As for Bangladesh, the ratification of the Land Boundary Agreement (LBA) will figure in this monsoon session if the Congress and the BJP come to some sort of an understanding. Failing that, it took Bangladesh’s High Commissioner Tariq Karim to meet BJP leader Narendra Modi in Gujarat last week to persuade him and his party to vote in favour of the LBA. It is unclear whether he received any assurances in this regard.
Perhaps the only good news in South Asia this week is the visit of former Maldivian President Mohamed Nasheed to Delhi, en route to ‘Umrah’ in Mecca, during which he met Prime Minister Singh, External Affairs Minister Salman Khurshid, National Security Advisor Shiv Shankar Menon and other senior officials.
Soon after the monsoon session, Singh will visit the US, Russia and China, in September, October and November, respectively. Recently, the government further relaxed entry conditions for foreign investors in multi-brand retail (including contentious clauses like 30 per cent sourcing from small firms as well as 50 per cent investment in back-end infrastructure), telecom and defence, to make the India story attractive to foreign corporates and boost investments which have declined to $22.42 billion from $36.50 billion last year. It isn’t clear, however, if foreign investors are biting.
Several companies are now saying, on condition of anonymity, they will look at how the state elections in November (in Delhi, Mizoram, Chhatisgarh, Madhya Pradesh and Rajasthan), as well as the general elections next year, to play themselves out before taking big-ticket decisions.
In the US especially, this seems like a losing battle. At the very least, the prime minister will need to have his own Department of Atomic Energy (DAE) on board to amend the rules that will allow private US companies to enter the civil nuclear energy market. Unlike France and Russia, whose state-backed companies like Areva and Rosatom are willing to take a much larger risk in the Indian market, US companies like Westinghouse and General Electric are unwilling to do so.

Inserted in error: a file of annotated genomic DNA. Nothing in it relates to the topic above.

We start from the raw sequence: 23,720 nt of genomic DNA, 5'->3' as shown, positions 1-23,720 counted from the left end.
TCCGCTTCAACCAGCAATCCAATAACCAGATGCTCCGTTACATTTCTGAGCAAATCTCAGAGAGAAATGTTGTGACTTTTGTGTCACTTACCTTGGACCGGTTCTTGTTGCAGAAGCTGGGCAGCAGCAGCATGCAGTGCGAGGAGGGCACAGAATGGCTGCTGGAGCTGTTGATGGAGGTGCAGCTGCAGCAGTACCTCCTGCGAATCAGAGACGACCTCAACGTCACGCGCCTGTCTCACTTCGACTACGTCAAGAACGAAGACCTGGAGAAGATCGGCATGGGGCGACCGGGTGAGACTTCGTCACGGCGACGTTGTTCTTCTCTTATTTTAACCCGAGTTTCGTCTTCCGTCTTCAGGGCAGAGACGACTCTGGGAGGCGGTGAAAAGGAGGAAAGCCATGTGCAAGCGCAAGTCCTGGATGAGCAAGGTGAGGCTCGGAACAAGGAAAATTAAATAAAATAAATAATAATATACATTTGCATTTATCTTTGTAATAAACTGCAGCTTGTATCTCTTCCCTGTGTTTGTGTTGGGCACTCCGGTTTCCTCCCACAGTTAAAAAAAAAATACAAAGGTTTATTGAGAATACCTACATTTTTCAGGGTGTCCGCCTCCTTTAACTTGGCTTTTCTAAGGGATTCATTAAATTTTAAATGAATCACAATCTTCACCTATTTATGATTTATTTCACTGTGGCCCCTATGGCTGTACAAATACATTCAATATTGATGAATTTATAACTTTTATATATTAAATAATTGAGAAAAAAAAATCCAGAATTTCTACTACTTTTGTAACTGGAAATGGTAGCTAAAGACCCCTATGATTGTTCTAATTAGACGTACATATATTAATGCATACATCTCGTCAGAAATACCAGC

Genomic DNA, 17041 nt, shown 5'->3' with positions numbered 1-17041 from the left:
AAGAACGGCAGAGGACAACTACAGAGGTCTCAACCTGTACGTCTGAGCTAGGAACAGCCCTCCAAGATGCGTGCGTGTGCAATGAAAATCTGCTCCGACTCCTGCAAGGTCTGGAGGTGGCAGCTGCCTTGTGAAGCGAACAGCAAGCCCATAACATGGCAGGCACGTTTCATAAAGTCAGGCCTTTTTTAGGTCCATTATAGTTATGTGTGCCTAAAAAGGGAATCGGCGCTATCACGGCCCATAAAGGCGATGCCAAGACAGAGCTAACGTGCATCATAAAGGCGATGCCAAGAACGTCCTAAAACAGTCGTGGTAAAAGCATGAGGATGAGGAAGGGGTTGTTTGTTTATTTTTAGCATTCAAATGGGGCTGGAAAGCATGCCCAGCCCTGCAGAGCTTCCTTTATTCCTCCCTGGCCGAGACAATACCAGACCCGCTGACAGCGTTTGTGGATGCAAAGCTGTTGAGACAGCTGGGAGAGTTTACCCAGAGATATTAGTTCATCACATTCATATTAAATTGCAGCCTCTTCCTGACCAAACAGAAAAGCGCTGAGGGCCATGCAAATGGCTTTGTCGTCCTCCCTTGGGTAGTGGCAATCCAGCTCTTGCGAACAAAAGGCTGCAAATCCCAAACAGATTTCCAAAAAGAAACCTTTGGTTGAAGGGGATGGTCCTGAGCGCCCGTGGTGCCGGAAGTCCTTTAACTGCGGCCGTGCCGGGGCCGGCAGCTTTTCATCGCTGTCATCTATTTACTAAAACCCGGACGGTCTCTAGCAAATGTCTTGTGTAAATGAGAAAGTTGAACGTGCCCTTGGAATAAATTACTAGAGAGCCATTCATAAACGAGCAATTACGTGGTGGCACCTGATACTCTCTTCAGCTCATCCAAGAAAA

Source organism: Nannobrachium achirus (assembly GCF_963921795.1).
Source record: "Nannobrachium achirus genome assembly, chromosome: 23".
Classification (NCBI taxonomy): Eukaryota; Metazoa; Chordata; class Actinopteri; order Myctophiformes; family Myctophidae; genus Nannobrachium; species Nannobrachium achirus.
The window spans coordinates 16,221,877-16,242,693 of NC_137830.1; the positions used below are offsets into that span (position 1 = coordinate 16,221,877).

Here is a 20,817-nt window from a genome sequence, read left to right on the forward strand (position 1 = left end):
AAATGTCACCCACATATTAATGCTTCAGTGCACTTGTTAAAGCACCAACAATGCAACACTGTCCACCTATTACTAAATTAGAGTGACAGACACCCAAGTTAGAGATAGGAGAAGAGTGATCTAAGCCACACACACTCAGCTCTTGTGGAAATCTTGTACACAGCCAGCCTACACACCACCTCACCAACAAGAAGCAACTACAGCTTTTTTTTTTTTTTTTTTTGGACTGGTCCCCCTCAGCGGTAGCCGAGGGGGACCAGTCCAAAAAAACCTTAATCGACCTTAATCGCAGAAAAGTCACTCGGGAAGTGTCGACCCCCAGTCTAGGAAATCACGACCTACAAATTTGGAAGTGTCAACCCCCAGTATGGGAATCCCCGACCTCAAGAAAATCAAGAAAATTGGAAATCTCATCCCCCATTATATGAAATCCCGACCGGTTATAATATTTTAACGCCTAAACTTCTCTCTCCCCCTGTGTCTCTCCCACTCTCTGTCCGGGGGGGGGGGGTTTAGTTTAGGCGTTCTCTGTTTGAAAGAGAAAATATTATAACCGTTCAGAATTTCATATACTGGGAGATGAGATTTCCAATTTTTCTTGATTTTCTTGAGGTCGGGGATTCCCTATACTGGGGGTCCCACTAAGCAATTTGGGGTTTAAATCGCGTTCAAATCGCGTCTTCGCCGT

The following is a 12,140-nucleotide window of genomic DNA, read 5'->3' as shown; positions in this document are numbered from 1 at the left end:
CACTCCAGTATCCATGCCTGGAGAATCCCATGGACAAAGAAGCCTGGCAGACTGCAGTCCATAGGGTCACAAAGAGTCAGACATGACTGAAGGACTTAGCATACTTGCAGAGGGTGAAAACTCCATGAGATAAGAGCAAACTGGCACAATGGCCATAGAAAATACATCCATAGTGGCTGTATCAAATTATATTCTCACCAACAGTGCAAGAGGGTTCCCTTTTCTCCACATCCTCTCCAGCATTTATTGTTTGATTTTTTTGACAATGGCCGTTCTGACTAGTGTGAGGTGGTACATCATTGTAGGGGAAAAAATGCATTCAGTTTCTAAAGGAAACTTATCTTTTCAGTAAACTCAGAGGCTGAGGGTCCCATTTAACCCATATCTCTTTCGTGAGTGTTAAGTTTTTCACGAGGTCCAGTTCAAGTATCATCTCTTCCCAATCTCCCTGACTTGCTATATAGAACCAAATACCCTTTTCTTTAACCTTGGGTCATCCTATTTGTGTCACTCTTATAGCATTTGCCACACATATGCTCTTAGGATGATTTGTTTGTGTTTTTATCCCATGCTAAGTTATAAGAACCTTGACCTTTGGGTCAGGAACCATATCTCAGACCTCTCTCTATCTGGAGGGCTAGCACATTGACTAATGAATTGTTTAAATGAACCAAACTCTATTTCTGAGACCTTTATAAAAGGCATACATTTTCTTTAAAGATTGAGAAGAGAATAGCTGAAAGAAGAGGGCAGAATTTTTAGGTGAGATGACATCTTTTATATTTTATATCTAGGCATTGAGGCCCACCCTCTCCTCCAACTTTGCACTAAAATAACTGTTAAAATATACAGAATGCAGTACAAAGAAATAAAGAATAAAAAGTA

Westinghouse has signed an early works agreement with Nuclear Power Corp of India (NPCIL) to build a civil nuclear power plant in Gujarat and now wants a commercial agreement to allow preliminary work in the areas of licensing and site development.
Interestingly, the officially waning relationship with the US in some ways mirrors the drastically indifferent relationship with Russia, in that both governments are searching for new ways to revive old partnerships. The big difference of course is that the India-Russia trade relationship remains $10 billion, to quote former US ambassador to India Robert Blackwill “as flat as a chapatti,” while the India-US tie has crossed $100 billion. But India has simply not been able to take advantage of Russia’s giant gas and oil fields, unlike China, and reduce its enormous energy bill.
As for China, the prime minister is likely to travel there in end-October/early November--before Diwali--but it is unlikely that the Chinese will take seriously his plea to open their markets to Indian goods. Political issues such as strategic stability on the Line of Actual Control in Ladakh will remain on top of the agenda.
The political paralysis at home is also impacting Delhi’s ability to leverage its existing strengths. Whether it is the UK cash visa bond issue or France’s worry that India will fail to finally sign on the dotted line on the $11 billion fighter jet deal that has been won by Dassault for the Rafale, Delhi simply seems unable to present a coherent picture to the outside world today